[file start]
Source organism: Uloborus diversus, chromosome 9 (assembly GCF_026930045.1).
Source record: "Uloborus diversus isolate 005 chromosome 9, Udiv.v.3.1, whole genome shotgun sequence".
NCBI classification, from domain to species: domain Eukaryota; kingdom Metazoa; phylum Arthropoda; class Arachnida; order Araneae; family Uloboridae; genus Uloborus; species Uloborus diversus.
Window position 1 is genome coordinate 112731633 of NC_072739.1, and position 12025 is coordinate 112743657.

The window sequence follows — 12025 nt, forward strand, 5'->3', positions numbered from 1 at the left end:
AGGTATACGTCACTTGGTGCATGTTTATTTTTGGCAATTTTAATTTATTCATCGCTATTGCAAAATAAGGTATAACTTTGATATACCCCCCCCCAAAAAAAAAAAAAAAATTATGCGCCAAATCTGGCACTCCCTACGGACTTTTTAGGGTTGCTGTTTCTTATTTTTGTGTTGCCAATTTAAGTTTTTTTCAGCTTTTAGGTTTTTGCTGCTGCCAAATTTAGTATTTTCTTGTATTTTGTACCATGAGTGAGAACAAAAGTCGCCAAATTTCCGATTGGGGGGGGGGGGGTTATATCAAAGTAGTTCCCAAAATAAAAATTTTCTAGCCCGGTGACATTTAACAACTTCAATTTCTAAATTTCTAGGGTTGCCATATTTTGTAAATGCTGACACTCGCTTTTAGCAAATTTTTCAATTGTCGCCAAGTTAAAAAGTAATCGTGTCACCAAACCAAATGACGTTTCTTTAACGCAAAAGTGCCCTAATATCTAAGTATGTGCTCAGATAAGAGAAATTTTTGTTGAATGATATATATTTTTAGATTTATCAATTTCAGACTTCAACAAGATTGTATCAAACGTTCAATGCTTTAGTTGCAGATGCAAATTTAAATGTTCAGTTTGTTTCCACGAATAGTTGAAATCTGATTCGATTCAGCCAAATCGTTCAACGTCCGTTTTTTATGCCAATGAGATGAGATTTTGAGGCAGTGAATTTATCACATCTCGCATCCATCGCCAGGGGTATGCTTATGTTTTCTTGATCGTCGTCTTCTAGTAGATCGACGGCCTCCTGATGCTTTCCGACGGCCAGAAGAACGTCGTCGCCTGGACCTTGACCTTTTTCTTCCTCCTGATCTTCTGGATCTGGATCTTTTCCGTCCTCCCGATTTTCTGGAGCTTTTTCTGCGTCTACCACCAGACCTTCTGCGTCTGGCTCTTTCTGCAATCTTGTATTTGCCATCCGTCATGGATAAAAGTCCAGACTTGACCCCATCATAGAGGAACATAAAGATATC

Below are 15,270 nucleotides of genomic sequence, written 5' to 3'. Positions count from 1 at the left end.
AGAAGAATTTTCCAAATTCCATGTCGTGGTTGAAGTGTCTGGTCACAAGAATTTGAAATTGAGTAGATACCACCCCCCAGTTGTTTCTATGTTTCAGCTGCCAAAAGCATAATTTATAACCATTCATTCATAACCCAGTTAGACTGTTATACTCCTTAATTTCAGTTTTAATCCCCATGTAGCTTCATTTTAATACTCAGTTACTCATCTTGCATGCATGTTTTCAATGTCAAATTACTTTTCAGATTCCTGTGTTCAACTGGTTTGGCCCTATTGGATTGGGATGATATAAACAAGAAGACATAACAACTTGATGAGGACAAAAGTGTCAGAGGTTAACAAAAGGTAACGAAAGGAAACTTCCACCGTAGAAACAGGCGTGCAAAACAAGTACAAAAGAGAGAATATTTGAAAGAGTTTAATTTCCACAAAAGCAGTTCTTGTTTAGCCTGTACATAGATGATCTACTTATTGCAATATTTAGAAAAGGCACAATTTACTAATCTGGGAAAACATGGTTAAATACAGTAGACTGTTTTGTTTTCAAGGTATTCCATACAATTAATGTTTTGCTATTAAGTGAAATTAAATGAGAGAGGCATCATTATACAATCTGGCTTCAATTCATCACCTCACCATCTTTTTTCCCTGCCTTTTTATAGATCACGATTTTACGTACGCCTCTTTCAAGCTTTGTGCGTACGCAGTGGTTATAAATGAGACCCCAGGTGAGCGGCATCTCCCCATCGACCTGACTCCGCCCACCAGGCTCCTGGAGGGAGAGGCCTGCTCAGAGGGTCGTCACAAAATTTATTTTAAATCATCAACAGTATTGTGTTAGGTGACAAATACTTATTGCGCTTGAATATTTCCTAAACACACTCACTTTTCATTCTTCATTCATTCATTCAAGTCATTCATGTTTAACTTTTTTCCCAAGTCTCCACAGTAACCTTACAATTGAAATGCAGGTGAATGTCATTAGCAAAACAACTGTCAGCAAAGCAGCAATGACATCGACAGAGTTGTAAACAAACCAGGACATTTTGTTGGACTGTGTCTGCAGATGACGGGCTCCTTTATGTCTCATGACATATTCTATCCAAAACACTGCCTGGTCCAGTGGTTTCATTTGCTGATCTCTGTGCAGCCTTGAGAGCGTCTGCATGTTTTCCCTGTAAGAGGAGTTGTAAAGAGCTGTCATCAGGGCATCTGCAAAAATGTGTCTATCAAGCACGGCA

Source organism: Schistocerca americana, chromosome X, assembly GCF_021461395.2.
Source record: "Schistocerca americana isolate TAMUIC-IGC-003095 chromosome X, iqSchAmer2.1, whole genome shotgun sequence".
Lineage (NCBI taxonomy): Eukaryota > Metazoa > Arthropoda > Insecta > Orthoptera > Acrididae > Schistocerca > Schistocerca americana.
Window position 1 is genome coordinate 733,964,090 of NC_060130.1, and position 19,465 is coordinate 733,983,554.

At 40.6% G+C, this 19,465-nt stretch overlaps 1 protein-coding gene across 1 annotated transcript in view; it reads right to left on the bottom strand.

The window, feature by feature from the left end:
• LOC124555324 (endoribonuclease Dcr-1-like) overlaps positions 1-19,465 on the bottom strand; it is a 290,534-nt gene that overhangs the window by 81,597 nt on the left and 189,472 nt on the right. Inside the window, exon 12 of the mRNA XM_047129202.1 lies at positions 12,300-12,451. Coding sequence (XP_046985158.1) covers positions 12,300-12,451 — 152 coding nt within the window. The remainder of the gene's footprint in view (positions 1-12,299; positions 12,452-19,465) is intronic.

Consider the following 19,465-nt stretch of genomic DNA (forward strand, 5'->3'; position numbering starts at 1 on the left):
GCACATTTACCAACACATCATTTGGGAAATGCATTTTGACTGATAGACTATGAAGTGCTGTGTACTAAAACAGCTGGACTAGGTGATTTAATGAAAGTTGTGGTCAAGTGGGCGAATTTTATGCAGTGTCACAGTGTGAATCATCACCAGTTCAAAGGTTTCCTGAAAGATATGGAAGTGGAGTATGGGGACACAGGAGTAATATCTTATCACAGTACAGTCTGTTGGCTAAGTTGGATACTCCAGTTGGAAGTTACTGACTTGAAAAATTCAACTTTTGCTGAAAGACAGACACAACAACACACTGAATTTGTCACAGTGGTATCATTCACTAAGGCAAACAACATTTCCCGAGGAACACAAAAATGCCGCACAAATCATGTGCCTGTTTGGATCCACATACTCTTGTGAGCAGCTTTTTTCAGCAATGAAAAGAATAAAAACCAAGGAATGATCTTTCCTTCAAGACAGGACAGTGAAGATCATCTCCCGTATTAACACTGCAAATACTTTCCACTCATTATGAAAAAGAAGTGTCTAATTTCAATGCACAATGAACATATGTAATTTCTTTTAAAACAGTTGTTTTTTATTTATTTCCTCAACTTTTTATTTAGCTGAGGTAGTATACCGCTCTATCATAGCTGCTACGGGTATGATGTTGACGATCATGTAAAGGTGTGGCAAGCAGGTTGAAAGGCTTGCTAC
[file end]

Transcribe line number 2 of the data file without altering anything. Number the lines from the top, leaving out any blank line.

Source record: "Uloborus diversus isolate 005 chromosome 9, Udiv.v.3.1, whole genome shotgun sequence".